View From The Top, Vol 12

By Nat Hodgson
Executive Director
Southern Nevada Home Builders Association

 

Longtime, respected home builder, Frank Wyatt, the president of Pinnacle Homes in Las Vegas, has taken the helm as 2016 president of the Southern Nevada Home Builders Association.

Wyatt has been an active member of the association since 1982 when he was a consulting engineer at then-SEA Engineers. He established Pinnacle Homes in Las Vegas in 1992. He also served as SNHBA president in 2011, and has been very active on many of the association’s committees, including its Executive, Legislative, Codes, and Community Planning and Infrastructure committees. In 2015, SNHBA presented Wyatt with a Lifetime Achievement Award in Home Building.

“There have been a lot of transitions at the association in recent years, but our central mission remains largely the same – work hard to keep new homes competitively priced for as many potential homebuyers as possible,” Wyatt said during his acceptance speech at the association’s Installation and Awards Luncheon in December at the Four Seasons Hotel.

He said the tight supply of local land remains the primary challenge for home builders to sell their new homes at competitive prices.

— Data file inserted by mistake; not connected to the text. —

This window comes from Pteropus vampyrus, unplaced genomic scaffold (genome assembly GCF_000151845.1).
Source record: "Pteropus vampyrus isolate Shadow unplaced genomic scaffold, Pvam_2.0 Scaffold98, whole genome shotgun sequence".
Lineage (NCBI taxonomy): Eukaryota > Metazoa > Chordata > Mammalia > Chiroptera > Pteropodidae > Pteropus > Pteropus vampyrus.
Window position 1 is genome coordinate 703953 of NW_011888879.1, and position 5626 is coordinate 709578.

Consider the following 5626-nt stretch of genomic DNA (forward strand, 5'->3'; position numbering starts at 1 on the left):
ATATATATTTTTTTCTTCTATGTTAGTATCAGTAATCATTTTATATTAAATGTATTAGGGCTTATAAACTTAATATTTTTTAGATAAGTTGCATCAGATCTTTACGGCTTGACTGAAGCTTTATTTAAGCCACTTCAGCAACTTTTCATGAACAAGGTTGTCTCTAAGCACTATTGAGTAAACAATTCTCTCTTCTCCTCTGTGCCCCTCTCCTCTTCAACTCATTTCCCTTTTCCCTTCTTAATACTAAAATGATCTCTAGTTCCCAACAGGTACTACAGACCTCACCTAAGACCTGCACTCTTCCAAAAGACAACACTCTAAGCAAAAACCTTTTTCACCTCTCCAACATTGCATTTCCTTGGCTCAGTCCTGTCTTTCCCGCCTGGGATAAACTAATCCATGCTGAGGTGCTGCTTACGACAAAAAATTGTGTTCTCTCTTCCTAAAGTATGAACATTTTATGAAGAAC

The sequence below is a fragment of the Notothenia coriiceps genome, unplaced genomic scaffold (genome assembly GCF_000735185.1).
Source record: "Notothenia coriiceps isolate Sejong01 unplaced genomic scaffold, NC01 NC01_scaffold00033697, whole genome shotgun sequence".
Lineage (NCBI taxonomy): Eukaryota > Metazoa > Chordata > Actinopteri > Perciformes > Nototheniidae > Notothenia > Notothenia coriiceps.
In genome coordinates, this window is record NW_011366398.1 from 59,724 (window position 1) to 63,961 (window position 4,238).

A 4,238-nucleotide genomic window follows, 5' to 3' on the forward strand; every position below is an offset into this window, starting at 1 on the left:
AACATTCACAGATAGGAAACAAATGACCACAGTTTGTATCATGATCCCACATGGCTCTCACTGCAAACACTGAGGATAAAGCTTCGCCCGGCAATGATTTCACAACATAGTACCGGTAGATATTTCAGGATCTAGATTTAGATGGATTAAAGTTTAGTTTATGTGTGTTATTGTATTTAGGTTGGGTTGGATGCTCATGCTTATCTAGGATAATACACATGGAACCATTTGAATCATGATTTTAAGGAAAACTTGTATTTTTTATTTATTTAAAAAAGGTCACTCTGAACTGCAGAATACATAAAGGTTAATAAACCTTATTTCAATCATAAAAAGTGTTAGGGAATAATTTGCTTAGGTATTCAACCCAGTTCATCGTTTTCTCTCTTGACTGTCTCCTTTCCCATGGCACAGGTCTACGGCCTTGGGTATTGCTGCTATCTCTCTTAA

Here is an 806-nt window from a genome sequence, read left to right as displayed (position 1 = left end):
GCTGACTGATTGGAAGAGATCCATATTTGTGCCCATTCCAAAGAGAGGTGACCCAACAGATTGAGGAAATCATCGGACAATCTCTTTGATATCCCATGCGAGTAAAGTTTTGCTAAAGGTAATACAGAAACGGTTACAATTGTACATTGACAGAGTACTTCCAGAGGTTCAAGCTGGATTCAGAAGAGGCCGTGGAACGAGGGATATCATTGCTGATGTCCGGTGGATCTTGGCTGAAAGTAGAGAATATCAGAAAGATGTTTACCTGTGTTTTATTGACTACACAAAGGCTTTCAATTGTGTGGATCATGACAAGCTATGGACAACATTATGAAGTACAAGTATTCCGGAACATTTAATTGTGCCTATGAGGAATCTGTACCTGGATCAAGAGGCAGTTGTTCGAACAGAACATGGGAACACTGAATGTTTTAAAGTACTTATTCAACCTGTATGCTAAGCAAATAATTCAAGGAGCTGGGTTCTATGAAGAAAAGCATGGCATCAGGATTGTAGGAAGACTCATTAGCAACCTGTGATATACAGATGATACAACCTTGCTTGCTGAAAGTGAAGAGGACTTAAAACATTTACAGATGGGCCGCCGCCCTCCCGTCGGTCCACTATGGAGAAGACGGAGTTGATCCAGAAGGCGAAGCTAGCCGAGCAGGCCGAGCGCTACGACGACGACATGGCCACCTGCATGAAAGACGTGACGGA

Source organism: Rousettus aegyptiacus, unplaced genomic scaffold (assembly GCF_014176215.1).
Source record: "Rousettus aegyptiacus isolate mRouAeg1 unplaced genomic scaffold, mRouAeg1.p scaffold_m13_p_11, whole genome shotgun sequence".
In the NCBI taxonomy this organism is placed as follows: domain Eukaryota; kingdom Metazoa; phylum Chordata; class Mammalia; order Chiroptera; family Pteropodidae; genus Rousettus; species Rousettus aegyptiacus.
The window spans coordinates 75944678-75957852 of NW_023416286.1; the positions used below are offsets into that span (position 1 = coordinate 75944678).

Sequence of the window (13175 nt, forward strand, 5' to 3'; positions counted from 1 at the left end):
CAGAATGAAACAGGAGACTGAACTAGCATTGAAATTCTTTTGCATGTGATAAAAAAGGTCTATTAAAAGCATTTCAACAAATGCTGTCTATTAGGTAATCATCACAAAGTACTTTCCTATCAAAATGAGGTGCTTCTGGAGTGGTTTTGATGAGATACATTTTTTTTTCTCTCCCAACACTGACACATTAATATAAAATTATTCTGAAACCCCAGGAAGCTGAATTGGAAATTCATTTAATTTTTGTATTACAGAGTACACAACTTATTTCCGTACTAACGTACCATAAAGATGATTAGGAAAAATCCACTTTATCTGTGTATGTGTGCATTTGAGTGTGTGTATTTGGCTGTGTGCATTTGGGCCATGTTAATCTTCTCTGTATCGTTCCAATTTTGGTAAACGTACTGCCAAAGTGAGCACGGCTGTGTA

“Land is a major component of the cost of a home, and in Southern Nevada, it’s a huge challenge for home builders. More than 80 percent of the land in Nevada is owned or controlled by the federal government. Contrast that with Texas where the federal government has less than 2 percent.

“This land constraint keeps our land costs high relative to other locations in the region, and that makes new-home affordability more difficult. The processes currently under way to make land more available will take many years. It’s critical we be a part of the process as it moves forward,” Wyatt said.

Wyatt’s roots in Nevada run deep. He graduated from Earl Wooster High School in Reno in 1971. The late Senator Alan Bible appointed Wyatt to the U.S. Air Force Academy that year. He had to resign from his studies in 1973 because of a vision problem that interfered with pilot qualification.

He went on to the Georgia Institute of Technology, better known as Georgia Tech, in Atlanta from 1974 to 1976, graduating with high honors with a degree in civil engineering. In 2004, Georgia Tech presented Wyatt with a Distinguished Graduate Award.